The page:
The only disadvantage of this form of biometrics is the lack of funding, disease susceptibility, and user unfriendliness. The biggest asset is its perfect performance. It also has one of the quickest identification confirmations. The color in one's eye is called the iris. It is made up of more that 400 distinguishing characteristics, yet only 260 of those 400 can be used in the identification process. Two ways to do this are passive and active. The active system operates six to four inches from the camera to the user. It requires the user to move around (back and forth) to allow the camera to focus. The passive system is operable from anywhere within three feet of the series of cameras.
Facial recognition is the newest form of biometrics. It is also cheaper to operate than most other biometric techniques. The biggest break through with facial recognition is the new software that can "recognize faces within a crowd in the attempt to match them to stored images of known criminals" (Face, 2003).
Basically, facial recognition is just that. A high quality camera takes the initial photo and the computer records certain features. These features range from two-dimensional grayscale imagery to distance ratios between certain features.
The least controversial application is signature recognition. It is also the cheapest. "…cost as little as $99.00" (Signature 2003). The speed, pen pressure, direction, stroke length, and separation of pen from paper are all special characteristics given to a person's signature. Since most people give their signature out on a daily basis, it's one of the most easily recordable and obtainable type of biometrics.
A survey conducted by SEARCH, funded by the U.S. Bureau of Justice Statistics, and produced by Dr. Alan F. Westin of Privacy Consulting Group, found biometrics to be increasingly popular. The poll was done on more than 2, 000 adults resulting in the following acceptance percentages:
- Signature dynamics: 85%
- Fingerprint scan: 83%
- Facial recognition: 83%
An overall total of 80 percent support the government and private organizations' use of biometrics to assist in the prevention of crime (Biometrics Gaining, 2003).
Predictions by Frost Fr Sullivan have projected the biometrics market will increase from $93.4 million in 2001 to $2.053 billion in 2006. Fingerprint scanning will most likely lead the way. In 2003, $100 billion is expected to be spent on homeland security (Gips, 2002). "…the healthcare industry is adopting signature identification for the submission of new drug applications and the computer industry is using signature identification for computer system access" (Signature, 2003). "…many people feel that biometric technologies are imperative for our security in the wake of the terrorist attacks. They also argue that it could be a great tool for apprehending other criminals as well" (Facial, 2003).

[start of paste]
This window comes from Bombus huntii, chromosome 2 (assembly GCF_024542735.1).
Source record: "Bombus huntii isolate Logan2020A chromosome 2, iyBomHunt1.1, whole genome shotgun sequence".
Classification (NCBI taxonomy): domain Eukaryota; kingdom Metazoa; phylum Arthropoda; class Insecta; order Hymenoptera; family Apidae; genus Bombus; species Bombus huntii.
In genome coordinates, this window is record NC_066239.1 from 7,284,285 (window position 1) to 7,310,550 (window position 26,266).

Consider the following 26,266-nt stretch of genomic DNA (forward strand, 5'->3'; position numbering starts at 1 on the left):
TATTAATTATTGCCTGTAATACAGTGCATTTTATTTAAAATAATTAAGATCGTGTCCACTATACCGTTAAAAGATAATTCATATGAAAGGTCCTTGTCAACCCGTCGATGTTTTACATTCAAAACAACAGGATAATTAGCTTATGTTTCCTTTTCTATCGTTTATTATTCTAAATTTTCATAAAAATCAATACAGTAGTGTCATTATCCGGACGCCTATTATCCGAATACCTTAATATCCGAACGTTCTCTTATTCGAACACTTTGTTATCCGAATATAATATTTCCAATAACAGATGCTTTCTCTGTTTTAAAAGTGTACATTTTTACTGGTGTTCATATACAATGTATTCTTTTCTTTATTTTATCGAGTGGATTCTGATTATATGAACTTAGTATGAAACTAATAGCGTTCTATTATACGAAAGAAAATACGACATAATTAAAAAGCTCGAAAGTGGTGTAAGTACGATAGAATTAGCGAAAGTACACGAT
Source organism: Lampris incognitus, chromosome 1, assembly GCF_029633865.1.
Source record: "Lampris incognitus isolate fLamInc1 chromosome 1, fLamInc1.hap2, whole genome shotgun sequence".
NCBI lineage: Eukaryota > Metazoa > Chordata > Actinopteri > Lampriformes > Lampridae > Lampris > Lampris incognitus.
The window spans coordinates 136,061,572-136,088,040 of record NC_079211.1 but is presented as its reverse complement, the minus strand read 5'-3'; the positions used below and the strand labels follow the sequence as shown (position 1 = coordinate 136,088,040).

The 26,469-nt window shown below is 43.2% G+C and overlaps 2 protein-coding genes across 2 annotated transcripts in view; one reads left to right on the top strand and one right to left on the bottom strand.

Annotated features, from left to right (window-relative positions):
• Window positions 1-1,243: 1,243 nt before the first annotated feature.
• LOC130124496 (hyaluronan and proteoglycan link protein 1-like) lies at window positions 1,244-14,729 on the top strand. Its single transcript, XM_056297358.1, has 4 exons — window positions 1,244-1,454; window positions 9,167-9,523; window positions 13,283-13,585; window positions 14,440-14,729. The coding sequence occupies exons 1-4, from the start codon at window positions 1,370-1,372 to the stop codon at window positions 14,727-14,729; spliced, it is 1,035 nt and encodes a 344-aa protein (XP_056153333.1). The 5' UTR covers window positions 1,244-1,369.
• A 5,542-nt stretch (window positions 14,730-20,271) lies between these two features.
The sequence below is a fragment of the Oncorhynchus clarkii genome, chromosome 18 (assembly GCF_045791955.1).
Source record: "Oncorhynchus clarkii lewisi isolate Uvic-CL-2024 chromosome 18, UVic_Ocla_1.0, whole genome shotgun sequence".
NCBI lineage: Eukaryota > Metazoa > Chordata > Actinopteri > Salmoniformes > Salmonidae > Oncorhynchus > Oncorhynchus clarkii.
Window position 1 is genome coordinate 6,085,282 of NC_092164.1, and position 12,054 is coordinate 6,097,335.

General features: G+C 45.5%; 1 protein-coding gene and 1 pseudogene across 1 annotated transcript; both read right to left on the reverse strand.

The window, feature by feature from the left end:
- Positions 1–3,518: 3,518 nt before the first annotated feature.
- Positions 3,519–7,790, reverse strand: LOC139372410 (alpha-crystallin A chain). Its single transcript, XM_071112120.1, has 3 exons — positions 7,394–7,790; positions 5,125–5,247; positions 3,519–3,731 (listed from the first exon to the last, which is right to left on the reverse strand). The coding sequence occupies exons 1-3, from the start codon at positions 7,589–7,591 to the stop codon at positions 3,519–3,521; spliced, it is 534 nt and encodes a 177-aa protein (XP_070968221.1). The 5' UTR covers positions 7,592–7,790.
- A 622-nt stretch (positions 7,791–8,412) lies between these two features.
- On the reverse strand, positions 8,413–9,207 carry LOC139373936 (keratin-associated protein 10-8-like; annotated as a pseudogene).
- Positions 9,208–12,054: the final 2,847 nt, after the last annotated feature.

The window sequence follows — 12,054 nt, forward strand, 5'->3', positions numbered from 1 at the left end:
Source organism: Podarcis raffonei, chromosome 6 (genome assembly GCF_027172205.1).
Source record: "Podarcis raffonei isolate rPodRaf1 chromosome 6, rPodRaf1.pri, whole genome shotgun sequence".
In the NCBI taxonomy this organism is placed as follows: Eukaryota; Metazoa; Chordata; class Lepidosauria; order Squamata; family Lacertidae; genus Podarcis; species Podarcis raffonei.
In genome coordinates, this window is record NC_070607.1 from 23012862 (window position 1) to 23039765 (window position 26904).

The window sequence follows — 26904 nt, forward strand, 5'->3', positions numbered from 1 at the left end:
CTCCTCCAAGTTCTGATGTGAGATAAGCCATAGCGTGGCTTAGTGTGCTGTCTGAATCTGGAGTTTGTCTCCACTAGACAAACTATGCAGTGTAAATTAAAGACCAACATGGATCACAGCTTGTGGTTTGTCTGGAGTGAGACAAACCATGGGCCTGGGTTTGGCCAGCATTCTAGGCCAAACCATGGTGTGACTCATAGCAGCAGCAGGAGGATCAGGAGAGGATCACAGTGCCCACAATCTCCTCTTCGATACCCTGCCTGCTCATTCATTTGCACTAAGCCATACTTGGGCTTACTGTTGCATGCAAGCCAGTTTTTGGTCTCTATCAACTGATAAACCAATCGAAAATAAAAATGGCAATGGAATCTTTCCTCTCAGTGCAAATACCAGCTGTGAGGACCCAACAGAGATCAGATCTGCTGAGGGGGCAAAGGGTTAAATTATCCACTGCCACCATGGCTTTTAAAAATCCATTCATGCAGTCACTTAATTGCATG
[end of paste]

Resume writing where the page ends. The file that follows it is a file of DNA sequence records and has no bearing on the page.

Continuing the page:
Biometrics is used widely today, for reasons such as restricting access to places like government and military sites or safeguarding ATMs. "…Bank United […] has placed iris recognition devices in ATMs within Kroger supermarkets in Texas and also a project demonstrated at Charlotte/Douglas International Airport in North Carolina" (Retinal, 2003). The CIA, FBI, and NASA have all placed retinal scanning devices into their high security access facilities. The IRS has used signature verification in the electronically filed tax returns and "…pharmaceutical companies are using it to reduce the overall cost and administration of drug regulatory submissions to the FDA" (Signature, 2003). Since 2001, Kroger supermarkets have also implemented equipment that allows shoppers to purchase items by pressing their finger on a scanner (Black, 2001). There are many other current users, but one of the biggest concerns today is airport safety. "More than two million people travel to Israel each year, and many go through Ben Gurion International Airport in Tel Aviv, one of the world's busiest air terminals" (Mesenbrink, Airport, 2002). Each traveler is given an ID card and is required to register their hand print before proceeding. This process allows the airport security to focus more on the unknown travelers giving them more flexibility.
Another impressive use is the fingerprint identification system installed into the Kenworth T800 truck. The truck will not operate without the authorized users fingerprint (Mesenbrink, Truckin', 2002).
Biometrics are safe. They are non-intrusive and designed to work effectively under variably demanding conditions. Because biometric data is more personal than Social Security numbers, it worries people about the security or intervention of such devices. "No new laws are on the books to regulate the storing and selling of biometric information" (Black, 2002). Jane Black has looked into creating a Biometric Bill of Rights. She believes it should focus on scope, access, storage, and segregation of data. Unfortunately nothing has been produced as of yet.
Biometrics are highly effective and reliable. Several banks in Texas have decreased check fraud by more than 50 percent after biometrics were used. Employers especially like certain devices which have been saving them millions of dollars concerning time and attendance abuse. Fraudulent welfare claims have also dropped over 25 percent when a biometric verification device was introduced. Los Angeles County, California, estimates that it has saved $55 million in fraud through the past eight years by using fingerprint identification. New York has saved a whopping $314 million through the use of biometric identification methods since 1995. Texas and Pennsylvania are predicted to follow suit (McDowell, 2002).
Biometrics will continue to grow and improve. New laws will be created to coincide with the new technology. Our way of life will alter as we carry into the future. Maybe one day security will be one step ahead of the criminal.
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Tiffany L. Vogel is completing her bachelor's degree in Criminal Justice Administration at York College of Pennsylvania and is a Sergeant in the United States Marine Corps Reserves. This paper won Honorable Mention in the 2003 ASIS International Student Paper Competition.